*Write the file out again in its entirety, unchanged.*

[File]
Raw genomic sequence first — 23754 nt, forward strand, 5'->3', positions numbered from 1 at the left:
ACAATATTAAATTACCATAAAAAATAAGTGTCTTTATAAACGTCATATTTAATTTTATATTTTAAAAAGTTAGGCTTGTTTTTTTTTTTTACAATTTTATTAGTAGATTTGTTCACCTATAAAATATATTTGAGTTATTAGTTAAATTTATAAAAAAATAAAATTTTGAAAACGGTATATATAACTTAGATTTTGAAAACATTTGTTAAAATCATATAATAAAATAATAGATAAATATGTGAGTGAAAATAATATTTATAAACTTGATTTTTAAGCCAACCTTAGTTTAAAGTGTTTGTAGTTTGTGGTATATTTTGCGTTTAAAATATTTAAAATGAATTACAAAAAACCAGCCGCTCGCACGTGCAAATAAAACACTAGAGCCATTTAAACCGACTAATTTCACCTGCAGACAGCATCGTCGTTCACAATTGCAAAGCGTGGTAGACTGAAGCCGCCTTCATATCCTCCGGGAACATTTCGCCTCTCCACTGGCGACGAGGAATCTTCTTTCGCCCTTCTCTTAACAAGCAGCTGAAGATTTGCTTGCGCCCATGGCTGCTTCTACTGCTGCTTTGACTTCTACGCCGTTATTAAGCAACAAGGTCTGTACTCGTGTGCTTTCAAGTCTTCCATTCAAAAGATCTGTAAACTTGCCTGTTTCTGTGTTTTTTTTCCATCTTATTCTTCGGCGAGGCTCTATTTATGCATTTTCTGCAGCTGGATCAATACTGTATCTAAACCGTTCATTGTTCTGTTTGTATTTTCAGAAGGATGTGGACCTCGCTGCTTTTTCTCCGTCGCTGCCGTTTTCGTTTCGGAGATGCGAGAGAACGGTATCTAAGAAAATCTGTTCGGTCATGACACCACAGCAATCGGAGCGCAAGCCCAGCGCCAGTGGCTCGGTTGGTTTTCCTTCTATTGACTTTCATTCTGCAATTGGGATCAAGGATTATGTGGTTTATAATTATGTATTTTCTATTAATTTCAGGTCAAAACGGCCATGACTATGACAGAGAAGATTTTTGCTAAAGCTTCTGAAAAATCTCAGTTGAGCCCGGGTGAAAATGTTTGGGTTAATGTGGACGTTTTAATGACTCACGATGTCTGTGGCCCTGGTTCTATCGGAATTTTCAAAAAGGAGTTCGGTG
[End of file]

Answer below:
Raw genomic sequence first — 23754 nt, forward strand, 5'->3', positions numbered from 1 at the left:
ACAATATTAAATTACCATAAAAAATAAGTGTCTTTATAAACGTCATATTTAATTTTATATTTTAAAAAGTTAGGCTTGTTTTTTTTTTTTACAATTTTATTAGTAGATTTGTTCACCTATAAAATATATTTGAGTTATTAGTTAAATTTATAAAAAAATAAAATTTTGAAAACGGTATATATAACTTAGATTTTGAAAACATTTGTTAAAATCATATAATAAAATAATAGATAAATATGTGAGTGAAAATAATATTTATAAACTTGATTTTTAAGCCAACCTTAGTTTAAAGTGTTTGTAGTTTGTGGTATATTTTGCGTTTAAAATATTTAAAATGAATTACAAAAAACCAGCCGCTCGCACGTGCAAATAAAACACTAGAGCCATTTAAACCGACTAATTTCACCTGCAGACAGCATCGTCGTTCACAATTGCAAAGCGTGGTAGACTGAAGCCGCCTTCATATCCTCCGGGAACATTTCGCCTCTCCACTGGCGACGAGGAATCTTCTTTCGCCCTTCTCTTAACAAGCAGCTGAAGATTTGCTTGCGCCCATGGCTGCTTCTACTGCTGCTTTGACTTCTACGCCGTTATTAAGCAACAAGGTCTGTACTCGTGTGCTTTCAAGTCTTCCATTCAAAAGATCTGTAAACTTGCCTGTTTCTGTGTTTTTTTTCCATCTTATTCTTCGGCGAGGCTCTATTTATGCATTTTCTGCAGCTGGATCAATACTGTATCTAAACCGTTCATTGTTCTGTTTGTATTTTCAGAAGGATGTGGACCTCGCTGCTTTTTCTCCGTCGCTGCCGTTTTCGTTTCGGAGATGCGAGAGAACGGTATCTAAGAAAATCTGTTCGGTCATGACACCACAGCAATCGGAGCGCAAGCCCAGCGCCAGTGGCTCGGTTGGTTTTCCTTCTATTGACTTTCATTCTGCAATTGGGATCAAGGATTATGTGGTTTATAATTATGTATTTTCTATTAATTTCAGGTCAAAACGGCCATGACTATGACAGAGAAGATTTTTGCTAAAGCTTCTGAAAAATCTCAGTTGAGCCCGGGTGAAAATGTTTGGGTTAATGTGGACGTTTTAATGACTCACGATGTCTGTGGCCCTGGTTCTATCGGAATTTTCAAAAAGGAGTTCGGTG